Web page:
HOW TO REPORT CYBERBULLYING ON INSTAGRAM

If someone is bullying your kid on the service, there are ways you can report it to Instagram. There’s “kids will be kids” and then there’s the kind of messages or hate spewed towards a child like the one that spurred my writing this post.

HOW TO REPORT A SPECIFIC ACCOUNT / USER

If a specific person account is made for bullying – ala the “[juniorhighname]hatepage” account above, you can report that user as inappropriate. Using the same method I laid out above to block users your child doesn’t know (click on the person’s name and tap the arrow on the top right of their profile page to get a box to pop up), you can also report a user as inappropriate.

The Parent’s Guide to Instagram

HOW TO REPORT A SPECIFIC PICTURE

To report a specific picture as inappropriate, click on the “…” icon on the bottom right under the picture. A box will pop up that will allow you to report that specific picture as inappropriate (not, this option only shows up on the photos of others and not your own, in case your testing this on your own account).

The Parent’s Guide to Instagram

 

HOW TO REMOVE A TAG OF YOU FROM A PHOTO

Should you ever wish to remove a tag of you in a photo for any reason, just tap on the offending photo. You will see tags pop up. Click on your name. A screen will appear that allows you to hide the photo from your profile.

 

Once you’ve checked that off, you can also click “More Options” underneath it. That will pop up options to remove your tag from the photo and also report it as inappropriate if you need to.

HOW TO REPORT INAPPROPRIATE COMMENTS ON A PHOTO

If you see an inappropriate comment on a photo that is NOT yours, you can click on the comments button, tap that person and slide your finger to the left to get an exclamation point to show up that you can click to report the comment.

 

Unfortunately, you can’t report abuse on the comments left on your own photos, only delete them. But again, you can report the user in general using the above method and then delete the comment.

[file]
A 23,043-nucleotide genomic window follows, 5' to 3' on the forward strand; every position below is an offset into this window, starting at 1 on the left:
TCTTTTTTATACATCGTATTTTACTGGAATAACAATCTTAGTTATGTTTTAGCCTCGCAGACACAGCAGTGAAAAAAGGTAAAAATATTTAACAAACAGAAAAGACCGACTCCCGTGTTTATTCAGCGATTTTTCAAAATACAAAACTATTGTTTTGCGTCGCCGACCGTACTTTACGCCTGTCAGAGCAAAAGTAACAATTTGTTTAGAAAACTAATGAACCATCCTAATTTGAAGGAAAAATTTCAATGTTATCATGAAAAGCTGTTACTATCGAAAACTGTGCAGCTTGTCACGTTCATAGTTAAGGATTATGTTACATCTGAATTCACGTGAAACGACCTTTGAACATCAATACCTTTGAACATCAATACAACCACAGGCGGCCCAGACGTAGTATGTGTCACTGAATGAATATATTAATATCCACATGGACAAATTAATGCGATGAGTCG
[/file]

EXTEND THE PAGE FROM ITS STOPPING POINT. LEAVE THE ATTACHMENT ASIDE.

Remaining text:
SPAM AND ABUSE REPORTS ARE PRIVATE

And remember that when you report something for spam, the person you report will not know it was you (in case your child is worried about retaliation).

COMMUNICATION TRUMPS ALL

Look, even if you get a degree on using and monitoring Instagram, the best thing you can do is talk with your kids about their usage. I frequently talk with my daughter about photos she’s posted (in a positive, “that was a great photo!” way). I refresh her memory on a rule or two here and there out of the blue.

When I see stories about “beauty pageants” occurring on Instagram, I’ll tell her about the story, ask if that’s going on in her school, ask if she’s ever seen one and I try to reinforce why those things are negative in a conversational way.

I’ve also made it clear to my kids that if they DO tell me about something bad that is happening to them or someone else on social media, that the result won’t automatically be that THEY get punished for confiding in me by losing access to their social networks. I’d rather be able to teach them how to handle / deal with idiots vs. them feeling like that either have to either keep silent or lose their access.

How I handle my kid’s Instagram usage probably varies from the way many others choose to, but I hope this post has at least allowed you to come away with a working knowledge of the service and how to keep your kids as protected – and monitored – as possible on the service.